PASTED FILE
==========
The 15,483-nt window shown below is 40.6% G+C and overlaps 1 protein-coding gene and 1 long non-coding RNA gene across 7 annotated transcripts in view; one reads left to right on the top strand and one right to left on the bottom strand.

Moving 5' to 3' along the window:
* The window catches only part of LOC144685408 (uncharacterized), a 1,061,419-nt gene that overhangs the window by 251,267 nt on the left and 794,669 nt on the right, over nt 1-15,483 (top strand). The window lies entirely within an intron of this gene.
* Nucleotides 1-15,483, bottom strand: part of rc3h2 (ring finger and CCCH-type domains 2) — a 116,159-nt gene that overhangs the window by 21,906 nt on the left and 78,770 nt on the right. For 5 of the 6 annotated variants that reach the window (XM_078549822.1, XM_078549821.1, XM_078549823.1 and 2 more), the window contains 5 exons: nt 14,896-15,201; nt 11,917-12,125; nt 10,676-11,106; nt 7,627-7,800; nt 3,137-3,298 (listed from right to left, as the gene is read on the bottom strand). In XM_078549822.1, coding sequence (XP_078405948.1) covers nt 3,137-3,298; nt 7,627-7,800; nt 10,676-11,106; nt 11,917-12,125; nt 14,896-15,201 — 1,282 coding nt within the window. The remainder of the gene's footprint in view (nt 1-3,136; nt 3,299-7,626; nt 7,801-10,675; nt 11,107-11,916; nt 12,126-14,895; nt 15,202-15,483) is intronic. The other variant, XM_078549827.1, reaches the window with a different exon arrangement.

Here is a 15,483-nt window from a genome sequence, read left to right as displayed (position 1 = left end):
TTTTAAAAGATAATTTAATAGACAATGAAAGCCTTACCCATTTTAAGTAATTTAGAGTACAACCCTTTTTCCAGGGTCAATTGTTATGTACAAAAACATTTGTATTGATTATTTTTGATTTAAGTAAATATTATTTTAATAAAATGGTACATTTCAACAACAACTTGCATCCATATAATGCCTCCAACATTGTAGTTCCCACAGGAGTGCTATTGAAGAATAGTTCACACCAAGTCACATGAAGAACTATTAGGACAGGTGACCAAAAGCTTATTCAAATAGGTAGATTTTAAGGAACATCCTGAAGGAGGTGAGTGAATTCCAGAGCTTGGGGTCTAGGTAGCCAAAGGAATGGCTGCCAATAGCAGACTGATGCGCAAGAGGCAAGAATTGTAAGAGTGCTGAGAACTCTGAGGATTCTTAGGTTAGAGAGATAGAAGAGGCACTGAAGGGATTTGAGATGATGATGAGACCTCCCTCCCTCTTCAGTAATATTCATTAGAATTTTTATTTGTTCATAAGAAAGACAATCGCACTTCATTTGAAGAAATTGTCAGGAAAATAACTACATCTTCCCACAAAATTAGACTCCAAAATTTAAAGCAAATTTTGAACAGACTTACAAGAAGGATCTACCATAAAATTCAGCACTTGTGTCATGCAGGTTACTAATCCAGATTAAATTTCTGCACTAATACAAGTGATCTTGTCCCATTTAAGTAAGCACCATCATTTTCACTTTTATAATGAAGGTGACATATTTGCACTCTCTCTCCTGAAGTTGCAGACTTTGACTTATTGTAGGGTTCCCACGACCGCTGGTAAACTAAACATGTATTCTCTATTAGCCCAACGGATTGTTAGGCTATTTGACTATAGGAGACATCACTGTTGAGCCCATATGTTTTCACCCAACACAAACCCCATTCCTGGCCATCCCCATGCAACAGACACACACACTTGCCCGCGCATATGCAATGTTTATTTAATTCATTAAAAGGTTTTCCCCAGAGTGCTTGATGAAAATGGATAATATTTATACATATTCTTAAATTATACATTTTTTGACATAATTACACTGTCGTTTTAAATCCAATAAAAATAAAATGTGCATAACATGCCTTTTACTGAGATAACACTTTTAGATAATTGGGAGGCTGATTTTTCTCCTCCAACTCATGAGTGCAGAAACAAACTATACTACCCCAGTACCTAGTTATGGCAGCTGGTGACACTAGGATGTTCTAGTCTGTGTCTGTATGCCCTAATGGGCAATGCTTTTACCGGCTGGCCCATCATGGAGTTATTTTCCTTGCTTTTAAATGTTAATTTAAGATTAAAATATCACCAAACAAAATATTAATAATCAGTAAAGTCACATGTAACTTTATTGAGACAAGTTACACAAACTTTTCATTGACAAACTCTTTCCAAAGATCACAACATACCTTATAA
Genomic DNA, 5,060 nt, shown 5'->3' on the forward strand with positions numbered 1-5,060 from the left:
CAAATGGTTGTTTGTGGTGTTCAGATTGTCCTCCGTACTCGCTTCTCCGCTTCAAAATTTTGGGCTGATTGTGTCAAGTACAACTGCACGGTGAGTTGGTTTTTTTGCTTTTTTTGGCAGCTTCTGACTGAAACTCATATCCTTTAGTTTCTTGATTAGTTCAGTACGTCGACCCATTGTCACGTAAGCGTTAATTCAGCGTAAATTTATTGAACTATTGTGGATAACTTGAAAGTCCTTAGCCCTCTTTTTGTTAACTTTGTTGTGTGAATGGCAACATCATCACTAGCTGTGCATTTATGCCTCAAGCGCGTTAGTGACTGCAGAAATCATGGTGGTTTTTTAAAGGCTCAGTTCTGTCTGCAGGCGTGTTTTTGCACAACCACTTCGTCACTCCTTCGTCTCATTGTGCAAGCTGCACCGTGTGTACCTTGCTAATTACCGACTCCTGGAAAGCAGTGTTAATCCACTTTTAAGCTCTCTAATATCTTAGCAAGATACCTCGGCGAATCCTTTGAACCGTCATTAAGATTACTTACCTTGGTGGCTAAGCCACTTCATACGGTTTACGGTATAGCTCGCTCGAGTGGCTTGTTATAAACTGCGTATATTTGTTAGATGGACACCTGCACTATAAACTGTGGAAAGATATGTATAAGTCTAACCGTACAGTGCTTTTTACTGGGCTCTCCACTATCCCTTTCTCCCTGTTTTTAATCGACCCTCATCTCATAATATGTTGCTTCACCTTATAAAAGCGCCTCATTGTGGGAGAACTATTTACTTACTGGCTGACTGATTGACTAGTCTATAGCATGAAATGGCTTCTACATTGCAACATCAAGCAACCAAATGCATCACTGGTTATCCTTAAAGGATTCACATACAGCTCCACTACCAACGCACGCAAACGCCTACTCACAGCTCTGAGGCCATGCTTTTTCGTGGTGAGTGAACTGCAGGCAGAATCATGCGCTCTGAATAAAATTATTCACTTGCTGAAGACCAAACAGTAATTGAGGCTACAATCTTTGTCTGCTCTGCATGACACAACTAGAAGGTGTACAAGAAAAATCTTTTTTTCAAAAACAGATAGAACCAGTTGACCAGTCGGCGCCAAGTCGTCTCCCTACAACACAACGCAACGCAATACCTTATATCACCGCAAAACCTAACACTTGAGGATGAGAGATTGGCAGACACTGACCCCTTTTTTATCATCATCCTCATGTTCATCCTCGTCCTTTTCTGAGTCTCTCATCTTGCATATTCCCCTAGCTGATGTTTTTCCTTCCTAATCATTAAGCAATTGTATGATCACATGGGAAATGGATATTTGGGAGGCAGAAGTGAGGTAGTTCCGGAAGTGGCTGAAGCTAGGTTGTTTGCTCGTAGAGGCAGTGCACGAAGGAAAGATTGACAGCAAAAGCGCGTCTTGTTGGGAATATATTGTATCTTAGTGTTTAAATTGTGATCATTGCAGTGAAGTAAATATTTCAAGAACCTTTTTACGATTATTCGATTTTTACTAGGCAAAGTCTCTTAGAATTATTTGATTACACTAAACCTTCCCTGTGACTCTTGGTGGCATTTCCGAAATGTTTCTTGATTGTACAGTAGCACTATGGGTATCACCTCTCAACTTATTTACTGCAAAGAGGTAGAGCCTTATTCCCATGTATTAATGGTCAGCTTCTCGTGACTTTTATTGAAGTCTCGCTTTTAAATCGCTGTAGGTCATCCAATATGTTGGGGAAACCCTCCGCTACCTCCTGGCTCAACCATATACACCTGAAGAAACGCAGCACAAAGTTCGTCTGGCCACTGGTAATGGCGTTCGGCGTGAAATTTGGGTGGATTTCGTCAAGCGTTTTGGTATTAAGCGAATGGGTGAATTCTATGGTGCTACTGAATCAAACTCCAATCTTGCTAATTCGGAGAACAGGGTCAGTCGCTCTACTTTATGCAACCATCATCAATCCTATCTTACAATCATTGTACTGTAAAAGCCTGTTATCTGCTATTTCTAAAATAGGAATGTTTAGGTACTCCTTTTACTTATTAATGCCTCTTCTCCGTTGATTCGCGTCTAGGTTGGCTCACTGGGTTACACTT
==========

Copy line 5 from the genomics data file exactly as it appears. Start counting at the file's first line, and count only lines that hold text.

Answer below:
Here is a 15,483-nt window from a genome sequence, read left to right as displayed (position 1 = left end):